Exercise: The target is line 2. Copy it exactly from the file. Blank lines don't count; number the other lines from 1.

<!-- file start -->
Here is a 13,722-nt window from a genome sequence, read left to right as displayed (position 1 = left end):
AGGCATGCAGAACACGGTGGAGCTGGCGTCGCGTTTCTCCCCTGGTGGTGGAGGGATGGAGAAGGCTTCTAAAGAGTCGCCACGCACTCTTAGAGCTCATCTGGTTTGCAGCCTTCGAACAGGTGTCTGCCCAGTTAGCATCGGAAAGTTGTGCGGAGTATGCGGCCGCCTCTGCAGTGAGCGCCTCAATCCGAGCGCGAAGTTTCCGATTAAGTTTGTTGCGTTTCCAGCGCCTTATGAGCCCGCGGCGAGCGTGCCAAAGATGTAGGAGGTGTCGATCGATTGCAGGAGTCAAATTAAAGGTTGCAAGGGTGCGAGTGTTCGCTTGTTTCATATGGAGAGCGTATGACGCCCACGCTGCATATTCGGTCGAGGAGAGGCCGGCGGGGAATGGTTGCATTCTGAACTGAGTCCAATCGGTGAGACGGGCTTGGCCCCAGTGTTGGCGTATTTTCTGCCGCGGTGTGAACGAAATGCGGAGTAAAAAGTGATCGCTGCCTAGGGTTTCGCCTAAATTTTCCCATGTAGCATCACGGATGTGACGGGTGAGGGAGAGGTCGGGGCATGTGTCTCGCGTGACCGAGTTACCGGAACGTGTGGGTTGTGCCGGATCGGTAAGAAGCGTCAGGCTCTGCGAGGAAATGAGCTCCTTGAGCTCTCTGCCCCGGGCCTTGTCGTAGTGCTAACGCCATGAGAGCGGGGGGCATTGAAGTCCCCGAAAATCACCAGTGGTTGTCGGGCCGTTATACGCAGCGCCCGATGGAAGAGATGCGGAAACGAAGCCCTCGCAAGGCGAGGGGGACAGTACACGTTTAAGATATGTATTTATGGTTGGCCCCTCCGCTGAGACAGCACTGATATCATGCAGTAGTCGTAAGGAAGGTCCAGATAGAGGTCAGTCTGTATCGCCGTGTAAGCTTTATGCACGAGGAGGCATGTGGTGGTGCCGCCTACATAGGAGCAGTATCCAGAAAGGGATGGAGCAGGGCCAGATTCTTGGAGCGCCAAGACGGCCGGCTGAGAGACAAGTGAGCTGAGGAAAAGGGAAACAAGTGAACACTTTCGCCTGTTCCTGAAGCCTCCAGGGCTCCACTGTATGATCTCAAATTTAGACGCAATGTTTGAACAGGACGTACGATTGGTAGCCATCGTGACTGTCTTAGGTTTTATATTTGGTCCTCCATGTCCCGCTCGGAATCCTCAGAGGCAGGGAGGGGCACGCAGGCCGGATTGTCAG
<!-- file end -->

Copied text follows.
AGGCATGCAGAACACGGTGGAGCTGGCGTCGCGTTTCTCCCCTGGTGGTGGAGGGATGGAGAAGGCTTCTAAAGAGTCGCCACGCACTCTTAGAGCTCATCTGGTTTGCAGCCTTCGAACAGGTGTCTGCCCAGTTAGCATCGGAAAGTTGTGCGGAGTATGCGGCCGCCTCTGCAGTGAGCGCCTCAATCCGAGCGCGAAGTTTCCGATTAAGTTTGTTGCGTTTCCAGCGCCTTATGAGCCCGCGGCGAGCGTGCCAAAGATGTAGGAGGTGTCGATCGATTGCAGGAGTCAAATTAAAGGTTGCAAGGGTGCGAGTGTTCGCTTGTTTCATATGGAGAGCGTATGACGCCCACGCTGCATATTCGGTCGAGGAGAGGCCGGCGGGGAATGGTTGCATTCTGAACTGAGTCCAATCGGTGAGACGGGCTTGGCCCCAGTGTTGGCGTATTTTCTGCCGCGGTGTGAACGAAATGCGGAGTAAAAAGTGATCGCTGCCTAGGGTTTCGCCTAAATTTTCCCATGTAGCATCACGGATGTGACGGGTGAGGGAGAGGTCGGGGCATGTGTCTCGCGTGACCGAGTTACCGGAACGTGTGGGTTGTGCCGGATCGGTAAGAAGCGTCAGGCTCTGCGAGGAAATGAGCTCCTTGAGCTCTCTGCCCCGGGCCTTGTCGTAGTGCTAACGCCATGAGAGCGGGGGGCATTGAAGTCCCCGAAAATCACCAGTGGTTGTCGGGCCGTTATACGCAGCGCCCGATGGAAGAGATGCGGAAACGAAGCCCTCGCAAGGCGAGGGGGACAGTACACGTTTAAGATATGTATTTATGGTTGGCCCCTCCGCTGAGACAGCACTGATATCATGCAGTAGTCGTAAGGAAGGTCCAGATAGAGGTCAGTCTGTATCGCCGTGTAAGCTTTATGCACGAGGAGGCATGTGGTGGTGCCGCCTACATAGGAGCAGTATCCAGAAAGGGATGGAGCAGGGCCAGATTCTTGGAGCGCCAAGACGGCCGGCTGAGAGACAAGTGAGCTGAGGAAAAGGGAAACAAGTGAACACTTTCGCCTGTTCCTGAAGCCTCCAGGGCTCCACTGTATGATCTCAAATTTAGACGCAATGTTTGAACAGGACGTACGATTGGTAGCCATCGTGACTGTCTTAGGTTTTATATTTGGTCCTCCATGTCCCGCTCGGAATCCTCAGAGGCAGGGAGGGGCACGCAGGCCGGATTGTCAG